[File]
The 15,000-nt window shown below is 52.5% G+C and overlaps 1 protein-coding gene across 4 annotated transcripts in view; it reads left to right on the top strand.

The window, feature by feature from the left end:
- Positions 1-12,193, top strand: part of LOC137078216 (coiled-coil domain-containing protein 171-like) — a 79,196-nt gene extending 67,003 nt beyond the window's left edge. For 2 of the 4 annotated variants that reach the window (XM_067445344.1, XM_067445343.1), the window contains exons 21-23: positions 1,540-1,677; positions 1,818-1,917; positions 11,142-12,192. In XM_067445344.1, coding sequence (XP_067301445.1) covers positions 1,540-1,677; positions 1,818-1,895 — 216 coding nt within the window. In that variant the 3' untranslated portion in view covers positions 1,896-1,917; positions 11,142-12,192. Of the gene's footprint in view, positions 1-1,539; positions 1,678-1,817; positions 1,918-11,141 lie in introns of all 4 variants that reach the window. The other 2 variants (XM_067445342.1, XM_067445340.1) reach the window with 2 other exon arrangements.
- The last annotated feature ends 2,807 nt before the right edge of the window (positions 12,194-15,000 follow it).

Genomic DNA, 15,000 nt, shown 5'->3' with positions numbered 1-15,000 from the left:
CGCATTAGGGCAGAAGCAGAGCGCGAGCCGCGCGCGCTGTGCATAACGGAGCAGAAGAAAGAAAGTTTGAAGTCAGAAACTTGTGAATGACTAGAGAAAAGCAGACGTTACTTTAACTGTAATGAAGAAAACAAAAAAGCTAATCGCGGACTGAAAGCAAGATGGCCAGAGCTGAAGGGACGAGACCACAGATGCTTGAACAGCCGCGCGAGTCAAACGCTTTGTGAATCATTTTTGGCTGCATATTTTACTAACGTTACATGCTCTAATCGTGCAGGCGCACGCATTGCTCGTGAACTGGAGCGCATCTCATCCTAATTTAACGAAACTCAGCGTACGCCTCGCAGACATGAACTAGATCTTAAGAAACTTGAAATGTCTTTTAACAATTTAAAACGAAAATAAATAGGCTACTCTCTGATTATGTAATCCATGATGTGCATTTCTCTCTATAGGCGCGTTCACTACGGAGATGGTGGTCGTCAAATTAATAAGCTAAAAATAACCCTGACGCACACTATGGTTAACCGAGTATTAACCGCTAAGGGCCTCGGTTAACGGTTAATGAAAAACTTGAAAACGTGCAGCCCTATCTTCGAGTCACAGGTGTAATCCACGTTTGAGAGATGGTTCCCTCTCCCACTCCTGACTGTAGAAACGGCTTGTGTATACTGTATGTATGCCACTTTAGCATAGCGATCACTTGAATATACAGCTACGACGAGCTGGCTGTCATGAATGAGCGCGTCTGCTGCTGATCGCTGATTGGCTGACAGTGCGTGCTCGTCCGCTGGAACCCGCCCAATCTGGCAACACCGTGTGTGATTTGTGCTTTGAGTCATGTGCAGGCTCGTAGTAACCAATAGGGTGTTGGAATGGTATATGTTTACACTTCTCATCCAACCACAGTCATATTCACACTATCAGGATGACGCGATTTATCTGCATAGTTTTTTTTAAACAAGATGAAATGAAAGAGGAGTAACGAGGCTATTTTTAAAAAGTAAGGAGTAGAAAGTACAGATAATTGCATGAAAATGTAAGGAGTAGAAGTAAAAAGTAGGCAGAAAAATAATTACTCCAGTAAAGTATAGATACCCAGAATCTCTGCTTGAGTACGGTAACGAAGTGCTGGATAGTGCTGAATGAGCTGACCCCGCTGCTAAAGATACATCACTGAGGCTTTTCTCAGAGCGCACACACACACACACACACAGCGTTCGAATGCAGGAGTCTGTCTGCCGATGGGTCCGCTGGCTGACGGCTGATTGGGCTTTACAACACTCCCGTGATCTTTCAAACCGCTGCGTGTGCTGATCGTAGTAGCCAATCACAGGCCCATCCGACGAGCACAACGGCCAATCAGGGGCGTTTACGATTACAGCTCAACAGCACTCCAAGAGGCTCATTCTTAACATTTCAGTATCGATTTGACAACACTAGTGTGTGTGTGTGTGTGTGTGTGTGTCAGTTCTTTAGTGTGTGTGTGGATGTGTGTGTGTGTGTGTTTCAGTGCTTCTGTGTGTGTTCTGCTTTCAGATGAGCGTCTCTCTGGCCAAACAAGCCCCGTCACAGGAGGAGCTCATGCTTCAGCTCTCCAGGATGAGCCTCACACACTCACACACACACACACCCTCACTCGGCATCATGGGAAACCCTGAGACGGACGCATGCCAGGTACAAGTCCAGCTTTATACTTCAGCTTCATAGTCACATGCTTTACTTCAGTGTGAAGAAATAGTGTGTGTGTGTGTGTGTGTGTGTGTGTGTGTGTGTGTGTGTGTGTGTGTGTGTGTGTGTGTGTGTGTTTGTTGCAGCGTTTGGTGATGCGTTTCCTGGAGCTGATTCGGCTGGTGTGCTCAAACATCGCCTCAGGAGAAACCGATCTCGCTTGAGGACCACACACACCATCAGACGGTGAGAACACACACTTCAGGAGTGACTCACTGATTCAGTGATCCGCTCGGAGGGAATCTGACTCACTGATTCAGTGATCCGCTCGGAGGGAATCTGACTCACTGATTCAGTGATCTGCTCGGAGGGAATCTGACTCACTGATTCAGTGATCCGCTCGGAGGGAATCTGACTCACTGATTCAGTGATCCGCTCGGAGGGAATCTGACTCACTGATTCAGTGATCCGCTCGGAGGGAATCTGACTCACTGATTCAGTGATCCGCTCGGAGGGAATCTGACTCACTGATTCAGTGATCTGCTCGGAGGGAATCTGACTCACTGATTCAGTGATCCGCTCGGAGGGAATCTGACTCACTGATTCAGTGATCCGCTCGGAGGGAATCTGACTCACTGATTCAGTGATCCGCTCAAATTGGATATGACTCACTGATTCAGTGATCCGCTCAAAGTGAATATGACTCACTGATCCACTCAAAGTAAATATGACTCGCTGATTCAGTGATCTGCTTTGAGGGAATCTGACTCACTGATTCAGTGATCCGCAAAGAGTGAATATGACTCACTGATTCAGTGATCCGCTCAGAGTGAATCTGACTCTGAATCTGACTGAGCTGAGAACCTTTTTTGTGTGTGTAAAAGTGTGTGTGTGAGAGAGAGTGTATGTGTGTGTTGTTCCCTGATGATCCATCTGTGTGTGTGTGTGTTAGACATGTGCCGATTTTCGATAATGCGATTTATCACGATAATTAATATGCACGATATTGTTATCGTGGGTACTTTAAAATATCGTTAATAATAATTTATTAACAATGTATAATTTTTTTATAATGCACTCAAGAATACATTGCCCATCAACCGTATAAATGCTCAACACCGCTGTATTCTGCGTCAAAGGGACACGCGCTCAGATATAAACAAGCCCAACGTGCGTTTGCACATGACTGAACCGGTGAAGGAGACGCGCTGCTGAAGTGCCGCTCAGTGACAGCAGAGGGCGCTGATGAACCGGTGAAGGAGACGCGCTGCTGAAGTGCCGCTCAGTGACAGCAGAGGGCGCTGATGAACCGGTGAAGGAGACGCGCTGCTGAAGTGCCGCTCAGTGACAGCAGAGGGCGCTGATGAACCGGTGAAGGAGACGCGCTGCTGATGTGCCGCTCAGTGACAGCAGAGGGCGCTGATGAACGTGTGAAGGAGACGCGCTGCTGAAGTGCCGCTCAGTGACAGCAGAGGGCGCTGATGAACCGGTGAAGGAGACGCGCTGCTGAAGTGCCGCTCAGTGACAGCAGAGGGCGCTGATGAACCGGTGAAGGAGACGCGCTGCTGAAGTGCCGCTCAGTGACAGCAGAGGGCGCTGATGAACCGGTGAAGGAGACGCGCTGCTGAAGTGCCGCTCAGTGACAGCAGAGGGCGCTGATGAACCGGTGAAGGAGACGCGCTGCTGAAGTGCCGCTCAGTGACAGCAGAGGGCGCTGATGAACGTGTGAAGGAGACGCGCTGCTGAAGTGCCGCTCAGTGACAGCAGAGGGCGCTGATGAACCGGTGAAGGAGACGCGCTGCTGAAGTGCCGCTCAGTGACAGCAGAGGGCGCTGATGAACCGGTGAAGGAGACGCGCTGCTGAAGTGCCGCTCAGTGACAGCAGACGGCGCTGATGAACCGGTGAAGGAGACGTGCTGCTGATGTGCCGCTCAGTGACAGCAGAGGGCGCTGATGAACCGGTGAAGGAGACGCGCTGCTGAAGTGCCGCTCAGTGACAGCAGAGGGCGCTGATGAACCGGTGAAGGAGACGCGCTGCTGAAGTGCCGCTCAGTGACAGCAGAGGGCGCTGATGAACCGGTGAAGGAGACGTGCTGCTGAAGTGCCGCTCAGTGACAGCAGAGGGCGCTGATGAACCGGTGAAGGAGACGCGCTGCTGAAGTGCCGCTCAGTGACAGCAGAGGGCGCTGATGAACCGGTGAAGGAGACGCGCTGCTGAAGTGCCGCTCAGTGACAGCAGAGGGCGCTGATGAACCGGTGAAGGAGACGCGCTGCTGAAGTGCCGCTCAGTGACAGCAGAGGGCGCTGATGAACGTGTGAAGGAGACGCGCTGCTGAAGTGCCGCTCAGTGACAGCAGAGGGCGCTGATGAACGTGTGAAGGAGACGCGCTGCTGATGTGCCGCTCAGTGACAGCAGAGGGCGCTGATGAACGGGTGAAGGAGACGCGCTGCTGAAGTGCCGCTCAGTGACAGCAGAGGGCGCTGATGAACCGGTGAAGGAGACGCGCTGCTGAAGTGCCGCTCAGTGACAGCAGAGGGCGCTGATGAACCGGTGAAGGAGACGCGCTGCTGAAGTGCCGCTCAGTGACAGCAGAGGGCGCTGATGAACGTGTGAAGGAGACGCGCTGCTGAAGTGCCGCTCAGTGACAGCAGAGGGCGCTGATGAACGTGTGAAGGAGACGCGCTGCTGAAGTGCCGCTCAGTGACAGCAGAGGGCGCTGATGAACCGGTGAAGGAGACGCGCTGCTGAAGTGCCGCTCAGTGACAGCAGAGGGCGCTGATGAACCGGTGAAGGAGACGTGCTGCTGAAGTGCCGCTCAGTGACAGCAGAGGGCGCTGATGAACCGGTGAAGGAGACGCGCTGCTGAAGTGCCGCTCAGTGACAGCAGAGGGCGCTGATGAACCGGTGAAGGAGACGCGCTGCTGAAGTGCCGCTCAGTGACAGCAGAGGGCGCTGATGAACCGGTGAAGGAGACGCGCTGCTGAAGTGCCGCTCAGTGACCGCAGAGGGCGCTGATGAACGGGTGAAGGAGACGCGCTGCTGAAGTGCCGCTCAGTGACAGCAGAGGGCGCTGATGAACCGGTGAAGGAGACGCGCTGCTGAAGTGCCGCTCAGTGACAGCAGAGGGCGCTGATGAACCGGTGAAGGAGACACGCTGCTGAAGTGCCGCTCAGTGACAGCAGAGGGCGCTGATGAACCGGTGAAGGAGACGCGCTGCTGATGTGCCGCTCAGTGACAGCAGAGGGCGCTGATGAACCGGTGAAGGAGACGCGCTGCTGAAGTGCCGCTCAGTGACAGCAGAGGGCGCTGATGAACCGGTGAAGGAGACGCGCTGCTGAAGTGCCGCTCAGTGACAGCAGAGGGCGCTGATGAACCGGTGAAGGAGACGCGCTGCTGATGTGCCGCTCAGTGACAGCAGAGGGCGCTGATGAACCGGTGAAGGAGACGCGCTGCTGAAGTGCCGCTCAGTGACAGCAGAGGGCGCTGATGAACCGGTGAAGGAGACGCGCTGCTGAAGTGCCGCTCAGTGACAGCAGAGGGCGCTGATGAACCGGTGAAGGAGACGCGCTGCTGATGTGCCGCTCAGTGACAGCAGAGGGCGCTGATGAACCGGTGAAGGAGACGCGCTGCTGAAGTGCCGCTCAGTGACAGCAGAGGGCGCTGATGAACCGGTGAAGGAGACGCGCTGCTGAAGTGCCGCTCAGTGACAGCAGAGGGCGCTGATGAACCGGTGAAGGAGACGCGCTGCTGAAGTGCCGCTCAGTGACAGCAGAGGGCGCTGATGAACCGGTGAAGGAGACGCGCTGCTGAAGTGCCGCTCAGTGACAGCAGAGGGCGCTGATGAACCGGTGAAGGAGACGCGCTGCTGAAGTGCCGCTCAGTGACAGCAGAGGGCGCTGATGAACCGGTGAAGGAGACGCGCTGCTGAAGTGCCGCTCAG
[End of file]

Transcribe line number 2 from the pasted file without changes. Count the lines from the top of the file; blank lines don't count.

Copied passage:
The window, feature by feature from the left end: